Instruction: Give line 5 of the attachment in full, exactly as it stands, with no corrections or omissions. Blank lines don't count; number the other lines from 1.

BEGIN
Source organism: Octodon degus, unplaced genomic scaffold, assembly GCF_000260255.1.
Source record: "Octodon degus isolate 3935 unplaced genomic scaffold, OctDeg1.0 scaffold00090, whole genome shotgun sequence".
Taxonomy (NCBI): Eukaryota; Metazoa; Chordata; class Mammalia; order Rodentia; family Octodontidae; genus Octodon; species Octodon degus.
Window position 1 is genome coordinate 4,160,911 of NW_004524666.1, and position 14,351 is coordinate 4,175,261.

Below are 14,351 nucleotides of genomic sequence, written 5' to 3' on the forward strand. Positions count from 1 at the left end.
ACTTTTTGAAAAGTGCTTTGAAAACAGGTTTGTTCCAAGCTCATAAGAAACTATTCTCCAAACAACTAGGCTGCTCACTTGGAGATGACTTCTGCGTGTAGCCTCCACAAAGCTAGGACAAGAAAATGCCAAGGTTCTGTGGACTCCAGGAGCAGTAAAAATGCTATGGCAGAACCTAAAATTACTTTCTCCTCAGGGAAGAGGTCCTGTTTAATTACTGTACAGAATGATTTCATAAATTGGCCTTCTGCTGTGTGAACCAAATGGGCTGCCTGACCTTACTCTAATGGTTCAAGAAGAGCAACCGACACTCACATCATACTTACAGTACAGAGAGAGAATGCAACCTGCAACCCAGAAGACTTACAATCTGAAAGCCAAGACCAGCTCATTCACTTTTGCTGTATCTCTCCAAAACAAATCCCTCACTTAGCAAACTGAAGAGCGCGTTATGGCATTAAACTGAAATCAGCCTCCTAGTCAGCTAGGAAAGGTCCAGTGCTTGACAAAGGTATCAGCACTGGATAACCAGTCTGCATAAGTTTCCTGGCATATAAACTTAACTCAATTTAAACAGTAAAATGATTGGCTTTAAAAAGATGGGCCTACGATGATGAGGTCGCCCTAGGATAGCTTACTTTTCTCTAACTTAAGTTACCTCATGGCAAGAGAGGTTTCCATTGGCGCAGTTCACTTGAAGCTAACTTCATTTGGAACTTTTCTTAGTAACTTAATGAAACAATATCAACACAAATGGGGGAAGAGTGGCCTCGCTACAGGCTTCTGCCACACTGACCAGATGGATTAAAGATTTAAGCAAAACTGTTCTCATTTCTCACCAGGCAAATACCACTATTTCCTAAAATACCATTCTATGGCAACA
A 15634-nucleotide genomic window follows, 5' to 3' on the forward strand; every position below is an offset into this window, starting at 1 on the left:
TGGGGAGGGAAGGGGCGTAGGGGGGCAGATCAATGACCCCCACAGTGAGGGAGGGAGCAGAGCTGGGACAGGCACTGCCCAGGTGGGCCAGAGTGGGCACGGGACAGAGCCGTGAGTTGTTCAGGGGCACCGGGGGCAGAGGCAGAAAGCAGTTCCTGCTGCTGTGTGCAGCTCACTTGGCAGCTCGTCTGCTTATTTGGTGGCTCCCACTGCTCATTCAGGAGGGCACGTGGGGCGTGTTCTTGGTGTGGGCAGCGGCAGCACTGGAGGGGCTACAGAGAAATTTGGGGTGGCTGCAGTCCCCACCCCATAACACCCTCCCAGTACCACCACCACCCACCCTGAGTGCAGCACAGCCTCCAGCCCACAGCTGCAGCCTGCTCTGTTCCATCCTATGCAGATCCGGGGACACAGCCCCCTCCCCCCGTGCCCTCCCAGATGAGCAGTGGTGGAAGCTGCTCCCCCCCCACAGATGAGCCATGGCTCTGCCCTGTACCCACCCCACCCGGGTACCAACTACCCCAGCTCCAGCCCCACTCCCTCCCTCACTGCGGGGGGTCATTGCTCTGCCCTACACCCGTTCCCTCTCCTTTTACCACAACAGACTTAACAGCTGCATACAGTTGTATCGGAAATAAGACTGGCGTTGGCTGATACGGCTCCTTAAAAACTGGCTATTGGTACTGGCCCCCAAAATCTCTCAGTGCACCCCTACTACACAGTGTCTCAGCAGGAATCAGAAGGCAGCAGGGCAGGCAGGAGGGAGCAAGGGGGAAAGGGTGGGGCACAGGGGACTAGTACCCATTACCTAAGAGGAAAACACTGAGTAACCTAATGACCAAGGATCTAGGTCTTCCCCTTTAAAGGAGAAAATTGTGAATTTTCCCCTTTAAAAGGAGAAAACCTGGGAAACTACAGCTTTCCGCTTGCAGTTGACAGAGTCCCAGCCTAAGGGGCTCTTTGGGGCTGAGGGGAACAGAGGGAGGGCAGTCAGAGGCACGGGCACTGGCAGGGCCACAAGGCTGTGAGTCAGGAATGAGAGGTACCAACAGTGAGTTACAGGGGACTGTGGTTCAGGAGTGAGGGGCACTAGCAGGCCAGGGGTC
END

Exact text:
Below are 14,351 nucleotides of genomic sequence, written 5' to 3' on the forward strand. Positions count from 1 at the left end.